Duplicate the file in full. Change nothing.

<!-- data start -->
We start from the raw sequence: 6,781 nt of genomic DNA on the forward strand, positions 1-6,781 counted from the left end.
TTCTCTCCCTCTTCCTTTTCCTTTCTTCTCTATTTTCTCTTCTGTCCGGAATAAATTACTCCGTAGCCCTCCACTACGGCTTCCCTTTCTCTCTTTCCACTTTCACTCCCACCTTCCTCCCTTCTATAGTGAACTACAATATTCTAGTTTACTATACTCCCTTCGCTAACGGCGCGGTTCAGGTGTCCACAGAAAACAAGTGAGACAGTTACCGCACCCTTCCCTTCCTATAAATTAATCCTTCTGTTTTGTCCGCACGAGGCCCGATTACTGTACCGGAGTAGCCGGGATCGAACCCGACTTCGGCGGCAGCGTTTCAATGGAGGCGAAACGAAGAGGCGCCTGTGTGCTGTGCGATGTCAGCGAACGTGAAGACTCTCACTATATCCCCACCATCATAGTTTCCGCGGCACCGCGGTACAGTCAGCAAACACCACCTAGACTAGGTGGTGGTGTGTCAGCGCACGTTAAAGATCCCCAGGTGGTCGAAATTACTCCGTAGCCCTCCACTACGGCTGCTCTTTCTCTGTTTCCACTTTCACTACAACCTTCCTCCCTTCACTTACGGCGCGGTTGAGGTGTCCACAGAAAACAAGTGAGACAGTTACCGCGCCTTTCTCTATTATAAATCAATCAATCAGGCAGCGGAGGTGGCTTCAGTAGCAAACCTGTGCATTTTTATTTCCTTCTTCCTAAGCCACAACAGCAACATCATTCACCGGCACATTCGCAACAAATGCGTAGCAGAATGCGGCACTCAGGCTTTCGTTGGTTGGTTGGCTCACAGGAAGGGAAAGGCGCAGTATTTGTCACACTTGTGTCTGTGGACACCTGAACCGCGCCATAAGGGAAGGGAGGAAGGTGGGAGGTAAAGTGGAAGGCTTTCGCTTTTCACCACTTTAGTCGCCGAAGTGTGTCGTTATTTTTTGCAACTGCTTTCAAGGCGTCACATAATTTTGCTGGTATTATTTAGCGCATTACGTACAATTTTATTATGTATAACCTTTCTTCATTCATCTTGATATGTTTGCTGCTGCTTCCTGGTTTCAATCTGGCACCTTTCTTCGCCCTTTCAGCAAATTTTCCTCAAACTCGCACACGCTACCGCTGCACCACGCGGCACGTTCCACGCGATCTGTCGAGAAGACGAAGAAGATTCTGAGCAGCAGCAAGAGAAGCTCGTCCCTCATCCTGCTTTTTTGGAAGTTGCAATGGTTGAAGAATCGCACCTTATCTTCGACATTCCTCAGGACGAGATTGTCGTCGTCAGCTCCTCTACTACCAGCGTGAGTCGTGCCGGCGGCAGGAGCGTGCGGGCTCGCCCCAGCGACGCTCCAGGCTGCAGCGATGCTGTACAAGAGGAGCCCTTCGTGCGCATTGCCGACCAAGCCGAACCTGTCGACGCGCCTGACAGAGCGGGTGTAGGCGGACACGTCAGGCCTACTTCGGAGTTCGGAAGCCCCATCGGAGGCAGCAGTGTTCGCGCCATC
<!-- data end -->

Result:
We start from the raw sequence: 6,781 nt of genomic DNA on the forward strand, positions 1-6,781 counted from the left end.
TTCTCTCCCTCTTCCTTTTCCTTTCTTCTCTATTTTCTCTTCTGTCCGGAATAAATTACTCCGTAGCCCTCCACTACGGCTTCCCTTTCTCTCTTTCCACTTTCACTCCCACCTTCCTCCCTTCTATAGTGAACTACAATATTCTAGTTTACTATACTCCCTTCGCTAACGGCGCGGTTCAGGTGTCCACAGAAAACAAGTGAGACAGTTACCGCACCCTTCCCTTCCTATAAATTAATCCTTCTGTTTTGTCCGCACGAGGCCCGATTACTGTACCGGAGTAGCCGGGATCGAACCCGACTTCGGCGGCAGCGTTTCAATGGAGGCGAAACGAAGAGGCGCCTGTGTGCTGTGCGATGTCAGCGAACGTGAAGACTCTCACTATATCCCCACCATCATAGTTTCCGCGGCACCGCGGTACAGTCAGCAAACACCACCTAGACTAGGTGGTGGTGTGTCAGCGCACGTTAAAGATCCCCAGGTGGTCGAAATTACTCCGTAGCCCTCCACTACGGCTGCTCTTTCTCTGTTTCCACTTTCACTACAACCTTCCTCCCTTCACTTACGGCGCGGTTGAGGTGTCCACAGAAAACAAGTGAGACAGTTACCGCGCCTTTCTCTATTATAAATCAATCAATCAGGCAGCGGAGGTGGCTTCAGTAGCAAACCTGTGCATTTTTATTTCCTTCTTCCTAAGCCACAACAGCAACATCATTCACCGGCACATTCGCAACAAATGCGTAGCAGAATGCGGCACTCAGGCTTTCGTTGGTTGGTTGGCTCACAGGAAGGGAAAGGCGCAGTATTTGTCACACTTGTGTCTGTGGACACCTGAACCGCGCCATAAGGGAAGGGAGGAAGGTGGGAGGTAAAGTGGAAGGCTTTCGCTTTTCACCACTTTAGTCGCCGAAGTGTGTCGTTATTTTTTGCAACTGCTTTCAAGGCGTCACATAATTTTGCTGGTATTATTTAGCGCATTACGTACAATTTTATTATGTATAACCTTTCTTCATTCATCTTGATATGTTTGCTGCTGCTTCCTGGTTTCAATCTGGCACCTTTCTTCGCCCTTTCAGCAAATTTTCCTCAAACTCGCACACGCTACCGCTGCACCACGCGGCACGTTCCACGCGATCTGTCGAGAAGACGAAGAAGATTCTGAGCAGCAGCAAGAGAAGCTCGTCCCTCATCCTGCTTTTTTGGAAGTTGCAATGGTTGAAGAATCGCACCTTATCTTCGACATTCCTCAGGACGAGATTGTCGTCGTCAGCTCCTCTACTACCAGCGTGAGTCGTGCCGGCGGCAGGAGCGTGCGGGCTCGCCCCAGCGACGCTCCAGGCTGCAGCGATGCTGTACAAGAGGAGCCCTTCGTGCGCATTGCCGACCAAGCCGAACCTGTCGACGCGCCTGACAGAGCGGGTGTAGGCGGACACGTCAGGCCTACTTCGGAGTTCGGAAGCCCCATCGGAGGCAGCAGTGTTCGCGCCATC